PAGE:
18. PRESENTATION © 2015 ROCK HEALTH Source: The Digital Health Public Company Index by Rock Health (as of market close on December 31, 2014); Available from: Publicly-traded digital health companies did not fare well in a year when the public markets demonstrated strong overall performance. 18 PERFORMANCE OF PUBLIC DIGITAL HEALTH COMPANIES 2014 0% 10% 20% -20% -10% S&P 500 13.7% Digital health public company index -5.4% 1/1/2014-12/31/2014 The digital health public company index, comprised of 19 companies and now exceeding $53B in aggregate value (BenefitFocus was removed due to its broadening focus on general HR software) launched earlier this year.
  19. PRESENTATION © 2015 ROCK HEALTH Venture funding for digital health companies in 2014 surpassed $4.1B, nearly equivalent to all three prior years (2011-2013) combined. This represents more than 125% YoY growth in funding compared to 2013. 293 deals, across 258 companies, closed with an average deal size of $14.1M. Summary of findings 19 FUNDING AND DEAL VOLUME The top six themes of the year that received 44% of all funding included: analytics and big data, healthcare consumer engagement, digital medical devices, telemedicine, personalized medicine, and population health management. Personalized medicine joined the top six for the very first time this year. MAJOR THEMES In 2014 alone, 379 distinct investors funded digital health companies, 35 of which made 3+ deals (the serial investors) and 216 of which were investing in digital health for the first time since we began tracking in 2011. The most active digital health investors have remained stable—and diverse—over the past four years. PROLIFIC INVESTORS 2014 saw a lot of exits. There were 95 M&A transactions tracked and disclosed deals were valued at over $20B. Health tech companies were still the most active acquirers. Beyond private exits, the public markets welcomed five digital health companies with a total current market capitalization of $10.6B. EXIT ACTIVITY Three categories received significant growth in funding: telemedicine, payer administration, and digital therapies. Telemedicine and digital therapies are new ways of delivering care that can help improve care and reduce costs. As healthcare reform uncertainty and changes persist, payer administration tools will be essential for efficiently and effectively navigating the healthcare industry. GROWTH CATEGORIES
  20. PRESENTATION © 2015 ROCK HEALTH Rock Health defines digital health as the intersection of healthcare and technology. This means that the venture funding tracked only includes technology-enabled health-related companies, whether they focus on the administration of healthcare, the delivery of healthcare, or the process of bringing breakthrough new healthcare products to market (both R&D and commercialization). Healthcare companies that aren’t digital. Health insurance companies, such as Oscar, or healthcare providers, such as One Medical, are pure services companies (that employ technology, certainly, as does every company). This is in direct contrast to a technology-enabled services business such as telemedicine, that simply could not exist without digital. Molecular diagnostic companies, such as Guardant Health, that perform testing and render a definitive diagnosis to physicians are also excluded. Similar to biopharma companies, molecular diagnostic companies are significantly more capital intensive than software- based companies and would skew funding. Technology companies that aren’t healthcare. Companies diversified across industries are not included. Software companies focused across human resources (and not solely health benefits), such as Zenefits, are not included. Methodologies Rock Health funding data only includes disclosed US deals over $2M. Deals under $2M would be impossible to track comprehensively since companies often do not file their small seed rounds with the SEC or disclose to press. We also believe that deals under $2M generate noise in key statistics, including deal count and average deal size. Disclosed deals under $2M represent less than 5% of the total we report, giving us confidence in our overall figures. In prior years, we have attempted to include international companies that were funded by U.S. investors, monitoring the portfolios of hundreds of VCs. In reviewing this data, we have concluded that it is challenging to track all international deals and beginning with this 2014 year end report, we are no longer tracking or reporting any international deals. All numbers in this report are for U.S.-based companies only. Funding tracked includes debt, venture rounds, and growth equity but excludes lines of credit (working capital) and cash/equity associated with merger or acquisition activities. Deals data is gathered based on publicly available resources (press releases, news outlets, SEC filings, etc.) and supplemented with CapIQ’s venture data. 20 WHAT IS DIGITAL HEALTH? HOW WE TRACK DIGITAL HEALTH FUNDING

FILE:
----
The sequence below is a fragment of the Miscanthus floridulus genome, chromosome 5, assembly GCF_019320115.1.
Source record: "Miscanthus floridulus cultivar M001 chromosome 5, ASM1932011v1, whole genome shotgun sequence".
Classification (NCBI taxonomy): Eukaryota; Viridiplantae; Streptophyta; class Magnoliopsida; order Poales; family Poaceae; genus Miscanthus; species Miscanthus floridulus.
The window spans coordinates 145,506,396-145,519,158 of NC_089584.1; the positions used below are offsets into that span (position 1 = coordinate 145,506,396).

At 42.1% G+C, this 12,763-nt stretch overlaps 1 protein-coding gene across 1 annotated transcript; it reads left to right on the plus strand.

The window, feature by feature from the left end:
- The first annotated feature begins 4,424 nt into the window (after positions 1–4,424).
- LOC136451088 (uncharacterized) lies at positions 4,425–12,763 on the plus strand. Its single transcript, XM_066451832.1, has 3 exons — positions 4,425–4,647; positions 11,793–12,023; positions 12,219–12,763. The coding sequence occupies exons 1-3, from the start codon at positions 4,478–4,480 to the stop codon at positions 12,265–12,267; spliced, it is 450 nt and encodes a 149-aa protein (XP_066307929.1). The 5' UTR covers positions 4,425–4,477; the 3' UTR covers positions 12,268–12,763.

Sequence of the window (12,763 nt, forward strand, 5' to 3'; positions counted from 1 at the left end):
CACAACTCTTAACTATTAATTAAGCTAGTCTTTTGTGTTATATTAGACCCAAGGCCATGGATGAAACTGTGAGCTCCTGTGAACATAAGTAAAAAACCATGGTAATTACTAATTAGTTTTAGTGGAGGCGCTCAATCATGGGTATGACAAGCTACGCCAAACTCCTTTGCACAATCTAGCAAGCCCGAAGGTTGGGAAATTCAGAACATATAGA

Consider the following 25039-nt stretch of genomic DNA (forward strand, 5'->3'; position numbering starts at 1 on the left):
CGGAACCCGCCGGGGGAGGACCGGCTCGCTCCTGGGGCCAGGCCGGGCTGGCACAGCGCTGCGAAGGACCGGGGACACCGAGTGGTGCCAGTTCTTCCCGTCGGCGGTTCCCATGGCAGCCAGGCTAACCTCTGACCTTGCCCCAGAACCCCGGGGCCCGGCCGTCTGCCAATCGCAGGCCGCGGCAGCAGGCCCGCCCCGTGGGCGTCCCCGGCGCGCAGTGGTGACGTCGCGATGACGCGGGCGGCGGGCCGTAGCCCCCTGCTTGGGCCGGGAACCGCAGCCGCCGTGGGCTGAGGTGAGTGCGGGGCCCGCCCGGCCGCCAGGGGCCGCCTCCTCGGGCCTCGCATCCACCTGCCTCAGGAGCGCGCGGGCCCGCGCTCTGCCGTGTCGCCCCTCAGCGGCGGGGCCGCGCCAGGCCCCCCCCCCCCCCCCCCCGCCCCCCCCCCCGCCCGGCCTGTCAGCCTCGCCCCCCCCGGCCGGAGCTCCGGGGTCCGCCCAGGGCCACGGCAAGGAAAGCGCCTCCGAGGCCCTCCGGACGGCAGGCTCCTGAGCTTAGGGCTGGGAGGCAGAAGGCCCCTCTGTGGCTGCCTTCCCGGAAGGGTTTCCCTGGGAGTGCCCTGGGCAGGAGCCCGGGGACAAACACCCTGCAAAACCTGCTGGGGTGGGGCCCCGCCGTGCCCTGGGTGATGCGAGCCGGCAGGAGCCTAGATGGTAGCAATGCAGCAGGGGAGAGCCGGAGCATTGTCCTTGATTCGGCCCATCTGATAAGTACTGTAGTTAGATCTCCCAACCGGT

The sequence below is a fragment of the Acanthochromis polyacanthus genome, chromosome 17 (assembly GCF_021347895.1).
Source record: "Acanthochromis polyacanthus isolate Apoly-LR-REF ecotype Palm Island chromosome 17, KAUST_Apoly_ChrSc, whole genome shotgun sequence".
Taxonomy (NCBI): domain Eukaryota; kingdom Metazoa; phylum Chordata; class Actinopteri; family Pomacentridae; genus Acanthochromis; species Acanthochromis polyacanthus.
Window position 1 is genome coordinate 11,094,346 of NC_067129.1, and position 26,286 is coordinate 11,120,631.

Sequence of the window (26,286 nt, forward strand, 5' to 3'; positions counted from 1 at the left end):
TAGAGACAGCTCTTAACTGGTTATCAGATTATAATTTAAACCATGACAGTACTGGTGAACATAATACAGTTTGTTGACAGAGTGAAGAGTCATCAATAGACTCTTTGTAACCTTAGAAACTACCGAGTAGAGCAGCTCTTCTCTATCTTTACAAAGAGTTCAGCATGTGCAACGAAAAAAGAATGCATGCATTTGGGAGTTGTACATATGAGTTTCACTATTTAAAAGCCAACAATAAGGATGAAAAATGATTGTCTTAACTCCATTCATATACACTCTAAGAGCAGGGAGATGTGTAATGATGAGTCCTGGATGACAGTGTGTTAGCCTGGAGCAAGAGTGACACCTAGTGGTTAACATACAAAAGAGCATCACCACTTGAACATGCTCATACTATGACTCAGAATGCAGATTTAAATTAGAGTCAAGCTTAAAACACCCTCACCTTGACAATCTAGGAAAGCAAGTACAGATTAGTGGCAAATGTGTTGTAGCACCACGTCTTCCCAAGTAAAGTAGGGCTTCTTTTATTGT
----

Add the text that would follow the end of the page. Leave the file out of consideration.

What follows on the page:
21. PRESENTATION © 2015 ROCK HEALTH GET OUR DATA AND SUPPORT OUR WORK Our Funding Database is available as part of a subscription on our website. The subscription includes a dataset encompassing individual deals back to 2011, provides details on each of the funded companies, and profiles investors based on deal volume. The annual subscription includes quarterly data updates and member-only webinars. Please visit to learn more. @rock_health